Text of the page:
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Swine flu hits Ukraine

October 30, 2009

The stringent measures may affect the country’s recently kicked-off presidential campaign, as well as two high-profile soccer games scheduled for next month.

The first delivery of the two component vaccine Pandemrix against swine flu is seen at the pharmacy of the university hospital in Essen, Germany, Friday, Oct, 23, 2009.
Some European governments have started vaccination programsImage: AP

Ukraine on Friday announced the implementation of some of Europe's toughest measures to combat swine flu, closing schools and cinemas and banning public gatherings for at least three weeks.

The moves ordered by Prime Minister Yulia Tymoshenko came after the country confirmed at least four swine flu-related deaths, Ukraine's first since the outbreak started in Mexico and the United States last April.

The government is also to implement a "special system" to limit unnecessary travel. It is reportedly considering a quarantine in the west of the country, where the virus has been concentrated, or possibly a quarantine of the entire country.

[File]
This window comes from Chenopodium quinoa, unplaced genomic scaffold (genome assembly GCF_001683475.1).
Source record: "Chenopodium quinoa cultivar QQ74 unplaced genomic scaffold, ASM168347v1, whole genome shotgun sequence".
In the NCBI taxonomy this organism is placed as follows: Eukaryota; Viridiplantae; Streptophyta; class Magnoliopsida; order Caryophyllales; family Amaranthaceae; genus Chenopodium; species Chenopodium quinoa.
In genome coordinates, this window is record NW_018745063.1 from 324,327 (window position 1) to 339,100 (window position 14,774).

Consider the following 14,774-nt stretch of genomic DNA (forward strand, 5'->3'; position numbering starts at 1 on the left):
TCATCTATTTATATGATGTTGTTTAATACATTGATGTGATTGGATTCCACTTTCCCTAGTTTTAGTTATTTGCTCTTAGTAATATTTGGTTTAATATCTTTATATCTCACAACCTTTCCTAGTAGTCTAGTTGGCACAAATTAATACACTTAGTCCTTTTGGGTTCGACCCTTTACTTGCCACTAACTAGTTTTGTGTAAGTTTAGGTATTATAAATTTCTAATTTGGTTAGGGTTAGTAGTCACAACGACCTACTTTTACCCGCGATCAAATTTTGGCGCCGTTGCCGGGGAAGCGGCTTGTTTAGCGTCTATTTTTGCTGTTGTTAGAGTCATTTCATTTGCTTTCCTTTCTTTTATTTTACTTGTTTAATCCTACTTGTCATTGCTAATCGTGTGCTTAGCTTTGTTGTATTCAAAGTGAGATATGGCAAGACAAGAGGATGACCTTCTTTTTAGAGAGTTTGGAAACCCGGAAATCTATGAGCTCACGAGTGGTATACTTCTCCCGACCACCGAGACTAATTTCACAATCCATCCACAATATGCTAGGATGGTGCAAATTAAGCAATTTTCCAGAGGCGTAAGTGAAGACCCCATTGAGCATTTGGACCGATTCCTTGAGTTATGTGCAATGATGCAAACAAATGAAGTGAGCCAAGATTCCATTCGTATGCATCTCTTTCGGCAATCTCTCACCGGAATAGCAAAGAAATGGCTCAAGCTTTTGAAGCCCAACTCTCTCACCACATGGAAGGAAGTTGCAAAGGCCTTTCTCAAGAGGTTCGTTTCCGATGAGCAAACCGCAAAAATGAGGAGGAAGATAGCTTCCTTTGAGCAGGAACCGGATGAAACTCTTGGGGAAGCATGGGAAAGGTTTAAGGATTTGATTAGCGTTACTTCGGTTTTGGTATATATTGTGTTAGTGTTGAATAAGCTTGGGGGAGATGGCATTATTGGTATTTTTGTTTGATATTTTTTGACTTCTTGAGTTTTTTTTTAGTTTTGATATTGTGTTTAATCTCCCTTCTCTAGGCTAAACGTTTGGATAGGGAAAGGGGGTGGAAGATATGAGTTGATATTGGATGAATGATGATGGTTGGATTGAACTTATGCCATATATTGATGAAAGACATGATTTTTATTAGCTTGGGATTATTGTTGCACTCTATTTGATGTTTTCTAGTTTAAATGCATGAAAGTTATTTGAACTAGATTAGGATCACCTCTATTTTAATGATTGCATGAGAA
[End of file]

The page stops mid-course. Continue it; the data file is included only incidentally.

"The virus is spreading very fast," said Health Minister Vasyl Knyazevych.

Closures may disrupt presidential campaign, sporting events

Ukrainian Prime Minister Yulia Tymoshenko
Tymoshenko's measures are some of Europe's toughestImage: AP

The epidemic comes at an inopportune time for Ukraine's presidential candidates, who have recently kicked off campaigning ahead of the election on Jan. 17.

Tymoshenko, herself a presidential hopeful, said all pre-election events would be cancelled until the situation has stabilized.

Government officials are also reportedly in discussions with international soccer authorities to discuss whether the measures would affect two upcoming games in Ukraine.

The country is scheduled to host a UEFA Champions League match between Dynamo Kiev and Inter Milan next Wednesday and a World Cup qualifying match between Ukraine and Greece on Nov. 18.

The H1N1 swine flu virus has killed more than 5,700 people around the world since last April, according to the World Health Organization.

At least 281 people have died in Europe, where governments have started mass vaccination programs in preparation for the winter flu season.

Editor: Chuck Penfold